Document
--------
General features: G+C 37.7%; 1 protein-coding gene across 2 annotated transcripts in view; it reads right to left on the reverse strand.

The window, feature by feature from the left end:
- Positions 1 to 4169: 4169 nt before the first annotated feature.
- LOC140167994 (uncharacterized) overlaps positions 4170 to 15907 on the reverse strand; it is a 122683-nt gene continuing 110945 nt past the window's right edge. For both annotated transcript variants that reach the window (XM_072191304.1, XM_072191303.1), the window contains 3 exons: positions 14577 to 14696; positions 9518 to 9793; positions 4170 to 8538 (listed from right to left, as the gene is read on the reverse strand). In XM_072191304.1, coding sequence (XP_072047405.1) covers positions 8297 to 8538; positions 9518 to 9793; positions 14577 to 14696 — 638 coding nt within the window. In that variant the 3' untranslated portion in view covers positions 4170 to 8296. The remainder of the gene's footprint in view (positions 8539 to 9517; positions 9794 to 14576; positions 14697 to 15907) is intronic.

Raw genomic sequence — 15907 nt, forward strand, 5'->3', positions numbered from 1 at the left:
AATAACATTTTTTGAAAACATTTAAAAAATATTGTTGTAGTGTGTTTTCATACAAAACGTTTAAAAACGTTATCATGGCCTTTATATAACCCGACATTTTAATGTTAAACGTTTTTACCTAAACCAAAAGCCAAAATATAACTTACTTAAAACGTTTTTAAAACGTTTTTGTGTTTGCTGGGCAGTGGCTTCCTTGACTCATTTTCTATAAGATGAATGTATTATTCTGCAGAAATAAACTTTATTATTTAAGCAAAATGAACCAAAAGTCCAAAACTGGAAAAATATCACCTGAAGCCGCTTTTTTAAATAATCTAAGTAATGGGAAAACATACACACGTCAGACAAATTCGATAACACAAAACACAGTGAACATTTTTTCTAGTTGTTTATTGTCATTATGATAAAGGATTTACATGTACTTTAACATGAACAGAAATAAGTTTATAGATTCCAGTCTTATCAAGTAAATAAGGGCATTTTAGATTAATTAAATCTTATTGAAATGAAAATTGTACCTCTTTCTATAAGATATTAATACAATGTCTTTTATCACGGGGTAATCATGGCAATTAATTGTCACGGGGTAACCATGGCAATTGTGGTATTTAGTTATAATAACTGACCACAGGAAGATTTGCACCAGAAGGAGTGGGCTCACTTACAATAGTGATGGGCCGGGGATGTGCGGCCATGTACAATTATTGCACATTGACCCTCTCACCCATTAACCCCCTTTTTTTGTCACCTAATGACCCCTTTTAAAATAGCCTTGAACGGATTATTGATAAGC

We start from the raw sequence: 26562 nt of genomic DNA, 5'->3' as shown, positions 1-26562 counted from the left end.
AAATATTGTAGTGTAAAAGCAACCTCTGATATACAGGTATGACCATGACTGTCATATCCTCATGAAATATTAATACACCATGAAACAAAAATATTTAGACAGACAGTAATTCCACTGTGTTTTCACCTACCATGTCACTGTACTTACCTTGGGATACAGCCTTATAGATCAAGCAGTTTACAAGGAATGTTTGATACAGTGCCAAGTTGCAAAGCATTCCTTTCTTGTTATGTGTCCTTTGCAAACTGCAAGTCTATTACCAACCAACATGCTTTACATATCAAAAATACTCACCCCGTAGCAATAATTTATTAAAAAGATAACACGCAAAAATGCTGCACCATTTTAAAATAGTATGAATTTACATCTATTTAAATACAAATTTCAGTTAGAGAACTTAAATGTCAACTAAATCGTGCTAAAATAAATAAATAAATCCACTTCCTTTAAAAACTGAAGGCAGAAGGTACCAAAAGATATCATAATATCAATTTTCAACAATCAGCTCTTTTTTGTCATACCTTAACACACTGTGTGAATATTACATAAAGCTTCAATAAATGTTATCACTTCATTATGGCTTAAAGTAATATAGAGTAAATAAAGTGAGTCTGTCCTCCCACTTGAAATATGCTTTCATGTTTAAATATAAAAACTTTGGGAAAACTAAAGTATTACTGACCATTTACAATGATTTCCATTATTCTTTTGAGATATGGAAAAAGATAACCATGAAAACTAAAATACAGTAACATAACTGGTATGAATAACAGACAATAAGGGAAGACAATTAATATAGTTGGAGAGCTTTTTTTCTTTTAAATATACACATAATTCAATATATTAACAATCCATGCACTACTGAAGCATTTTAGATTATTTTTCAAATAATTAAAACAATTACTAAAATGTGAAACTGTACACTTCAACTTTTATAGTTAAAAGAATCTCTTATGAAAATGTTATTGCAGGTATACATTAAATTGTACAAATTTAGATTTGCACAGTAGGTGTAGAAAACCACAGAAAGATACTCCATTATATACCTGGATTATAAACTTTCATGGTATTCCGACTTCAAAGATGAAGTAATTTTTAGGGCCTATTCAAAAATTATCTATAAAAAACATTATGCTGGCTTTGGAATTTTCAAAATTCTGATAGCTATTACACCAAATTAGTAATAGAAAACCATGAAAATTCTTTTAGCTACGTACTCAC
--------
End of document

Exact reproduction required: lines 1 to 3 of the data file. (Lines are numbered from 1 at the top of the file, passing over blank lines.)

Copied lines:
General features: G+C 37.7%; 1 protein-coding gene across 2 annotated transcripts in view; it reads right to left on the reverse strand.

The window, feature by feature from the left end:
- Positions 1 to 4169: 4169 nt before the first annotated feature.